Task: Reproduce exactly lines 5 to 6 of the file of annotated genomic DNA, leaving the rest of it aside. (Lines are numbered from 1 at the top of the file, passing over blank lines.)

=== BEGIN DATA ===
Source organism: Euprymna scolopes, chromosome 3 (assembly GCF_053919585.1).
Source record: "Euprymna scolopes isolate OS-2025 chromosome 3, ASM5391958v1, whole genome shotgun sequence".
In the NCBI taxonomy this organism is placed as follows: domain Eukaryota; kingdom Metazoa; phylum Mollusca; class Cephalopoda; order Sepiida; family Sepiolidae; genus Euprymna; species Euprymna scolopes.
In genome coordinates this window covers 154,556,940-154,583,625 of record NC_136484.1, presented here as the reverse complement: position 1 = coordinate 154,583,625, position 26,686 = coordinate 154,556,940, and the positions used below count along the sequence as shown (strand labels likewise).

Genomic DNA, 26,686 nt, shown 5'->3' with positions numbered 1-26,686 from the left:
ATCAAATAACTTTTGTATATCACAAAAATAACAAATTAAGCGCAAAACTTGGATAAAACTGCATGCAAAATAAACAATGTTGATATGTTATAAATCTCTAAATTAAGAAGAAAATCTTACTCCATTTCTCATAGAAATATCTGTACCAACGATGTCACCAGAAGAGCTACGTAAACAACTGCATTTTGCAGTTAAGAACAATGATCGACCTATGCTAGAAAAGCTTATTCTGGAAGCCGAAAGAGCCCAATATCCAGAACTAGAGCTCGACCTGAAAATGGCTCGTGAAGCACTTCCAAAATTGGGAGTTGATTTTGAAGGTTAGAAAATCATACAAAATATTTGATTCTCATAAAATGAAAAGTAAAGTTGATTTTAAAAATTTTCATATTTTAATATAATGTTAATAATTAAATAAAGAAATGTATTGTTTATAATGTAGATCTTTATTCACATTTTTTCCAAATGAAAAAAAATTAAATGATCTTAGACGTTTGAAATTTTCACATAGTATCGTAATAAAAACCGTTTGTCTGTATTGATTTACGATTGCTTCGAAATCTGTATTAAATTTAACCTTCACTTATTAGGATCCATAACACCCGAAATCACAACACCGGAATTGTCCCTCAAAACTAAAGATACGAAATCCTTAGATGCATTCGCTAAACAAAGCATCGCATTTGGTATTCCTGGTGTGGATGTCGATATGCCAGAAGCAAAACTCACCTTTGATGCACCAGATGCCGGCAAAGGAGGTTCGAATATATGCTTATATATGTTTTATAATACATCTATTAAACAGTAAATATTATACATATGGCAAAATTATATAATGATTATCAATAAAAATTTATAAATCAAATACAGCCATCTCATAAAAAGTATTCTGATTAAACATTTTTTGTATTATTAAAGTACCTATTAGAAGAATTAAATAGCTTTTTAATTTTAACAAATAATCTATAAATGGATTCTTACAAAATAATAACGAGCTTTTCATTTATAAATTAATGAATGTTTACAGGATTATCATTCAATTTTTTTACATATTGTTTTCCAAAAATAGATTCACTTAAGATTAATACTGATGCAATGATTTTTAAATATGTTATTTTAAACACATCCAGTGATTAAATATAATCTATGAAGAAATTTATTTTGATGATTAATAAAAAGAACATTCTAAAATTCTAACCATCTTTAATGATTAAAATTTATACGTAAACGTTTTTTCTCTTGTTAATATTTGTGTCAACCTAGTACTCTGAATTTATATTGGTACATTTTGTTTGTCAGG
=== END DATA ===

Genomic DNA, 26,686 nt, shown 5'->3' with positions numbered 1-26,686 from the left:
ATCAAATAACTTTTGTATATCACAAAAATAACAAATTAAGCGCAAAACTTGGATAAAACTGCATGCAAAATAAACAATGTTGATATGTTATAAATCTCTAAATTAAGAAGAAAATCTTACTCCATTTCTCATAGAAATATCTGTACCAACGATGTCACCAGAAGAGCTACGTAAACAACTGCATTTTGCAGTTAAGAACAATGATCGACCTATGCTAGAAAAGCTTATTCTGGAAGCCGAAAGAGCCCAATATCCAGAACTAGAGCTCGACCTGAAAATGGCTCGTGAAGCACTTCCAAAATTGGGAGTTGATTTTGAAGGTTAGAAAATCATACAAAATATTTGATTCTCATAAAATGAAAAGTAAAGTTGATTTTAAAAATTTTCATATTTTAATATAATGTTAATAATTAAATAAAGAAATGTATTGTTTATAATGTAGATCTTTATTCACATTTTTTCCAAATGAAAAAAAATTAAATGATCTTAGACGTTTGAAATTTTCACATAGTATCGTAATAAAAACCGTTTGTCTGTATTGATTTACGATTGCTTCGAAATCTGTATTAAATTTAACCTTCACTTATTAGGATCCATAACACCCGAAATCACAACACCGGAATTGTCCCTCAAAACTAAAGATACGAAATCCTTAGATGCATTCGCTAAACAAAGCATCGCATTTGGTATTCCTGGTGTGGATGTCGATATGCCAGAAGCAAAACTCACCTTTGATGCACCAGATGCCGGCAAAGGAGGTTCGAATATATGCTTATATATGTTTTATAATACATCTATTAAACAGTAAATATTATACATATGGCAAAATTATATAATGATTATCAATAAAAATTTATAAATCAAATACAGCCATCTCATAAAAAGTATTCTGATTAAACATTTTTTGTATTATTAAAGTACCTATTAGAAGAATTAAATAGCTTTTTAATTTTAACAAATAATCTATAAATGGATTCTTACAAAATAATAACGAGCTTTTCATTTATAAATTAATGAATGTTTACAGGATTATCATTCAATTTTTTTACATATTGTTTTCCAAAAATAGATTCACTTAAGATTAATACTGATGCAATGATTTTTAAATATGTTATTTTAAACACATCCAGTGATTAAATATAATCTATGAAGAAATTTATTTTGATGATTAATAAAAAGAACATTCTAAAATTCTAACCATCTTTAATGATTAAAATTTATACGTAAACGTTTTTTCTCTTGTTAATATTTGTGTCAACCTAGTACTCTGAATTTATATTGGTACATTTTGTTTGTCAGG